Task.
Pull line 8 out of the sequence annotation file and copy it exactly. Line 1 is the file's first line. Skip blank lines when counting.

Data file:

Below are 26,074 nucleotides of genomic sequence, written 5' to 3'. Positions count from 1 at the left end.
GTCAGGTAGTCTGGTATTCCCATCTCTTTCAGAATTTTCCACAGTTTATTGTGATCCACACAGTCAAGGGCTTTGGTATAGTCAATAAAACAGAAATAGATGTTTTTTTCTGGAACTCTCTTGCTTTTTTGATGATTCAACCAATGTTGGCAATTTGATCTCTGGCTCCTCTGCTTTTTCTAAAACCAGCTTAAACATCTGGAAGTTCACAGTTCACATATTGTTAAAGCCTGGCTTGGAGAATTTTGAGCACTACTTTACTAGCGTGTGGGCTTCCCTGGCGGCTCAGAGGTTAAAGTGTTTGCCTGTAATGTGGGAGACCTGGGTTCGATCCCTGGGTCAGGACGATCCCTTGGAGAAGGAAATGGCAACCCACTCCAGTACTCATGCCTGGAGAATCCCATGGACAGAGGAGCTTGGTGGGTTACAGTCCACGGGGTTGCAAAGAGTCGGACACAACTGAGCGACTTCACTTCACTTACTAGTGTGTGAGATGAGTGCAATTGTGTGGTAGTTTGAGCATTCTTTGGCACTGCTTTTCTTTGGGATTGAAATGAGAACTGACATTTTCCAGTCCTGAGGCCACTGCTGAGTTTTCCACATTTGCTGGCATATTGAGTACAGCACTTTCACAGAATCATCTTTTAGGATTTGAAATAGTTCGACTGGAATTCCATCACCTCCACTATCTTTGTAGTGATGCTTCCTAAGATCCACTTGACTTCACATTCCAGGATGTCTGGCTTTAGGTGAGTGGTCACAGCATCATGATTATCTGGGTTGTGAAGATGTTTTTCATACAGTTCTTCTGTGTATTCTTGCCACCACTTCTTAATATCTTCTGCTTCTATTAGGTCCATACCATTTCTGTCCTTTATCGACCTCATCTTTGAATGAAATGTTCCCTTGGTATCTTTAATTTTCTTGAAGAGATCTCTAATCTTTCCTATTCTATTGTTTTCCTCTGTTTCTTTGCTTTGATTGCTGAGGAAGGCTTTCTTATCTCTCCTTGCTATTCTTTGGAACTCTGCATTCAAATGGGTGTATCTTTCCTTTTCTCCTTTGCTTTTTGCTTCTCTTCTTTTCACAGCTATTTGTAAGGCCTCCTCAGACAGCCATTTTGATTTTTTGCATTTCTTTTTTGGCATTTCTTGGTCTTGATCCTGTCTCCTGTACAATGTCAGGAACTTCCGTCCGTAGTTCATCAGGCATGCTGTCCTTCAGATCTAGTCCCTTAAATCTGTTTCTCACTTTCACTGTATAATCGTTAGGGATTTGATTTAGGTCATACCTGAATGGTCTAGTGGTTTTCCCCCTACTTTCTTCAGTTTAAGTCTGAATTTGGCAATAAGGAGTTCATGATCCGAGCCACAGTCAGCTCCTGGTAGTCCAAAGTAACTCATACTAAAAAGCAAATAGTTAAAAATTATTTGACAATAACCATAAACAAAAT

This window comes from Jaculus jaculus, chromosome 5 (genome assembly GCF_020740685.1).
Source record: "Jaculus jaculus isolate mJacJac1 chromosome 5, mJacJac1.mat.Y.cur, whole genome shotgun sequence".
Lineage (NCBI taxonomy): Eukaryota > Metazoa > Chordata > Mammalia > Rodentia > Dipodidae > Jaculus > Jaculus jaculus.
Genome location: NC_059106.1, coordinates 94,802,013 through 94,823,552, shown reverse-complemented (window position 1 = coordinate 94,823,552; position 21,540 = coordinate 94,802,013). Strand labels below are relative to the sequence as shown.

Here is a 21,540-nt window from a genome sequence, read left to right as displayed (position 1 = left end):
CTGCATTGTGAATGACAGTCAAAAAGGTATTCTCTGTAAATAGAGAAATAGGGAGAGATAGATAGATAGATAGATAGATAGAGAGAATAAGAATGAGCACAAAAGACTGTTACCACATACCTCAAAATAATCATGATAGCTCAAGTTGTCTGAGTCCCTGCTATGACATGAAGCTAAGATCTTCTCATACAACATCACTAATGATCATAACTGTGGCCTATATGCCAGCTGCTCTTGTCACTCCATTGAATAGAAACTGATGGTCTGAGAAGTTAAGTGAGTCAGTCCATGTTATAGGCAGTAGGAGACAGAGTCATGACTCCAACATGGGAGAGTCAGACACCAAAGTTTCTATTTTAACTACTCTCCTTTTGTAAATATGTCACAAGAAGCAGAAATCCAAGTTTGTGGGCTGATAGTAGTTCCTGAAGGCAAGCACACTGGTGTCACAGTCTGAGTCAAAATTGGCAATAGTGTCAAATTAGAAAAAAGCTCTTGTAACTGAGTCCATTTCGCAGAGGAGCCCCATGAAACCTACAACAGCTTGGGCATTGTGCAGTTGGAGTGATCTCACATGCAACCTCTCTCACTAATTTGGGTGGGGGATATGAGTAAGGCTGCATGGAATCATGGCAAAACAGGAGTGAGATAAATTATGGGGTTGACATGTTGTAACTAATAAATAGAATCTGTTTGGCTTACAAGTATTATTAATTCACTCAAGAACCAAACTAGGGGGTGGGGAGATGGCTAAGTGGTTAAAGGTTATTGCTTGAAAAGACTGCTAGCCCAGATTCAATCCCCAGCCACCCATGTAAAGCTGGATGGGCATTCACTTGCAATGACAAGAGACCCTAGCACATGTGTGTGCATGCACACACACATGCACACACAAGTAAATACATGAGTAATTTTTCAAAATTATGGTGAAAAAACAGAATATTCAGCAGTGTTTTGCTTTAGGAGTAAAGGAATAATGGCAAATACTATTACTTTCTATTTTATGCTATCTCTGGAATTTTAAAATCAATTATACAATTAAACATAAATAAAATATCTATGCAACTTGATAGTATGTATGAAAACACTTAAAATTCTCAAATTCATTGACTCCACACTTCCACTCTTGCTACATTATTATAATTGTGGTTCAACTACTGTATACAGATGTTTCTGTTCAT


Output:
CTGCATTGTGAATGACAGTCAAAAAGGTATTCTCTGTAAATAGAGAAATAGGGAGAGATAGATAGATAGATAGATAGATAGAGAGAATAAGAATGAGCACAAAAGACTGTTACCACATACCTCAAAATAATCATGATAGCTCAAGTTGTCTGAGTCCCTGCTATGACATGAAGCTAAGATCTTCTCATACAACATCACTAATGATCATAACTGTGGCCTATATGCCAGCTGCTCTTGTCACTCCATTGAATAGAAACTGATGGTCTGAGAAGTTAAGTGAGTCAGTCCATGTTATAGGCAGTAGGAGACAGAGTCATGACTCCAACATGGGAGAGTCAGACACCAAAGTTTCTATTTTAACTACTCTCCTTTTGTAAATATGTCACAAGAAGCAGAAATCCAAGTTTGTGGGCTGATAGTAGTTCCTGAAGGCAAGCACACTGGTGTCACAGTCTGAGTCAAAATTGGCAATAGTGTCAAATTAGAAAAAAGCTCTTGTAACTGAGTCCATTTCGCAGAGGAGCCCCATGAAACCTACAACAGCTTGGGCATTGTGCAGTTGGAGTGATCTCACATGCAACCTCTCTCACTAATTTGGGTGGGGGATATGAGTAAGGCTGCATGGAATCATGGCAAAACAGGAGTGAGATAAATTATGGGGTTGACATGTTGTAACTAATAAATAGAATCTGTTTGGCTTACAAGTATTATTAATTCACTCAAGAACCAAACTAGGGGGTGGGGAGATGGCTAAGTGGTTAAAGGTTATTGCTTGAAAAGACTGCTAGCCCAGATTCAATCCCCAGCCACCCATGTAAAGCTGGATGGGCATTCACTTGCAATGACAAGAGACCCTAGCACATGTGTGTGCATGCACACACACATGCACACACAAGTAAATACATGAGTAATTTTTCAAAATTATGGTGAAAAAACAGAATATTCAGCAGTGTTTTGCTTTAGGAGTAAAGGAATAATGGCAAATACTATTACTTTCTATTTTATGCTATCTCTGGAATTTTAAAATCAATTATACAATTAAACATAAATAAAATATCTATGCAACTTGATAGTATGTATGAAAACACTTAAAATTCTCAAATTCATTGACTCCACACTTCCACTCTTGCTACATTATTATAATTGTGGTTCAACTACTGTATACAGATGTTTCTGTTCAT